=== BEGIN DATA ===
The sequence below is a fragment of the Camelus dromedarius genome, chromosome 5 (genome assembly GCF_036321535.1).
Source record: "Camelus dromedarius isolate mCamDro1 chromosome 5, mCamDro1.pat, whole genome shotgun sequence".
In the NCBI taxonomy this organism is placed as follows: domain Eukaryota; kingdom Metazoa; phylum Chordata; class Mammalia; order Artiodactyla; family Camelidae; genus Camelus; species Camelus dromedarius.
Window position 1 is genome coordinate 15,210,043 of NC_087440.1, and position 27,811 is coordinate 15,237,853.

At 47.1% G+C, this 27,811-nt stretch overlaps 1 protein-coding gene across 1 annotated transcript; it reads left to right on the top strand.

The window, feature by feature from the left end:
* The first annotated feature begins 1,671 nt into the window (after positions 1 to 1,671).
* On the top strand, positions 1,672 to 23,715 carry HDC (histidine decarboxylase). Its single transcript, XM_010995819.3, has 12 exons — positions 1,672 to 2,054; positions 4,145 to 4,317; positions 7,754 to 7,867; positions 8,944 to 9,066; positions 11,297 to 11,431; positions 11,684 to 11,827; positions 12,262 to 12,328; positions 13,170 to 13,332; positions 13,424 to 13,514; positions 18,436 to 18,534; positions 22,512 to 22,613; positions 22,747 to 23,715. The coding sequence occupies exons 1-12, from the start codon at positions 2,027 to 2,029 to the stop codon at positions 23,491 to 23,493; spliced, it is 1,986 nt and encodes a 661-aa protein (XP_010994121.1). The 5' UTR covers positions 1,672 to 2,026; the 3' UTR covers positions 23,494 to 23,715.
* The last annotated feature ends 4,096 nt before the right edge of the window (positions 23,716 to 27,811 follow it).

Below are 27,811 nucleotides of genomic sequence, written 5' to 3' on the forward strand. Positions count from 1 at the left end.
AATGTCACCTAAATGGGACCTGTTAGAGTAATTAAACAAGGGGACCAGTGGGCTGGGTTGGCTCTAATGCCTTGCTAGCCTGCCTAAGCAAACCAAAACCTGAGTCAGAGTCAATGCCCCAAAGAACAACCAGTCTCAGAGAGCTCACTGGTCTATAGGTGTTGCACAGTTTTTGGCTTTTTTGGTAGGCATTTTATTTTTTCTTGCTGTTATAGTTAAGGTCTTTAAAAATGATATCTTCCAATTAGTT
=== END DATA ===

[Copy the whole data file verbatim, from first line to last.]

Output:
The sequence below is a fragment of the Camelus dromedarius genome, chromosome 5 (genome assembly GCF_036321535.1).
Source record: "Camelus dromedarius isolate mCamDro1 chromosome 5, mCamDro1.pat, whole genome shotgun sequence".
In the NCBI taxonomy this organism is placed as follows: domain Eukaryota; kingdom Metazoa; phylum Chordata; class Mammalia; order Artiodactyla; family Camelidae; genus Camelus; species Camelus dromedarius.
Window position 1 is genome coordinate 15,210,043 of NC_087440.1, and position 27,811 is coordinate 15,237,853.

At 47.1% G+C, this 27,811-nt stretch overlaps 1 protein-coding gene across 1 annotated transcript; it reads left to right on the top strand.

The window, feature by feature from the left end:
* The first annotated feature begins 1,671 nt into the window (after positions 1 to 1,671).
* On the top strand, positions 1,672 to 23,715 carry HDC (histidine decarboxylase). Its single transcript, XM_010995819.3, has 12 exons — positions 1,672 to 2,054; positions 4,145 to 4,317; positions 7,754 to 7,867; positions 8,944 to 9,066; positions 11,297 to 11,431; positions 11,684 to 11,827; positions 12,262 to 12,328; positions 13,170 to 13,332; positions 13,424 to 13,514; positions 18,436 to 18,534; positions 22,512 to 22,613; positions 22,747 to 23,715. The coding sequence occupies exons 1-12, from the start codon at positions 2,027 to 2,029 to the stop codon at positions 23,491 to 23,493; spliced, it is 1,986 nt and encodes a 661-aa protein (XP_010994121.1). The 5' UTR covers positions 1,672 to 2,026; the 3' UTR covers positions 23,494 to 23,715.
* The last annotated feature ends 4,096 nt before the right edge of the window (positions 23,716 to 27,811 follow it).

Below are 27,811 nucleotides of genomic sequence, written 5' to 3' on the forward strand. Positions count from 1 at the left end.
AATGTCACCTAAATGGGACCTGTTAGAGTAATTAAACAAGGGGACCAGTGGGCTGGGTTGGCTCTAATGCCTTGCTAGCCTGCCTAAGCAAACCAAAACCTGAGTCAGAGTCAATGCCCCAAAGAACAACCAGTCTCAGAGAGCTCACTGGTCTATAGGTGTTGCACAGTTTTTGGCTTTTTTGGTAGGCATTTTATTTTTTCTTGCTGTTATAGTTAAGGTCTTTAAAAATGATATCTTCCAATTAGTT